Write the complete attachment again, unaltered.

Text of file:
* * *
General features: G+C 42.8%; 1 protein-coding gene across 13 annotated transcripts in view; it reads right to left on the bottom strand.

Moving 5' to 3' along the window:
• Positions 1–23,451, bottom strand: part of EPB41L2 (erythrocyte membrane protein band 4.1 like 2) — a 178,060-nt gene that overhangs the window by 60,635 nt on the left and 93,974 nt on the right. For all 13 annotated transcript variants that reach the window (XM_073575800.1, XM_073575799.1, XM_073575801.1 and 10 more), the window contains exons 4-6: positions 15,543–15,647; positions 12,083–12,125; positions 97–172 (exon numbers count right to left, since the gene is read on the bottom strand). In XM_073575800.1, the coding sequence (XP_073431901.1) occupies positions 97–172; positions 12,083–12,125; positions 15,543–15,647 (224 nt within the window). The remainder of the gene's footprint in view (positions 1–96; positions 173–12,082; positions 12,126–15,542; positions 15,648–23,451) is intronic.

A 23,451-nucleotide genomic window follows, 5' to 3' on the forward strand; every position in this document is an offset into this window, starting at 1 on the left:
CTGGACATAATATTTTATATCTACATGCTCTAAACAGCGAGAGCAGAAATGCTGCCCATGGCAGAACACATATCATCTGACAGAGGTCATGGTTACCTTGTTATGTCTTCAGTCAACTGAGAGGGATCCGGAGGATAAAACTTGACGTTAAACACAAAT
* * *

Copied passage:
General features: G+C 42.8%; 1 protein-coding gene across 13 annotated transcripts in view; it reads right to left on the bottom strand.

Moving 5' to 3' along the window:
• Positions 1–23,451, bottom strand: part of EPB41L2 (erythrocyte membrane protein band 4.1 like 2) — a 178,060-nt gene that overhangs the window by 60,635 nt on the left and 93,974 nt on the right. For all 13 annotated transcript variants that reach the window (XM_073575800.1, XM_073575799.1, XM_073575801.1 and 10 more), the window contains exons 4-6: positions 15,543–15,647; positions 12,083–12,125; positions 97–172 (exon numbers count right to left, since the gene is read on the bottom strand). In XM_073575800.1, the coding sequence (XP_073431901.1) occupies positions 97–172; positions 12,083–12,125; positions 15,543–15,647 (224 nt within the window). The remainder of the gene's footprint in view (positions 1–96; positions 173–12,082; positions 12,126–15,542; positions 15,648–23,451) is intronic.

A 23,451-nucleotide genomic window follows, 5' to 3' on the forward strand; every position in this document is an offset into this window, starting at 1 on the left:
CTGGACATAATATTTTATATCTACATGCTCTAAACAGCGAGAGCAGAAATGCTGCCCATGGCAGAACACATATCATCTGACAGAGGTCATGGTTACCTTGTTATGTCTTCAGTCAACTGAGAGGGATCCGGAGGATAAAACTTGACGTTAAACACAAAT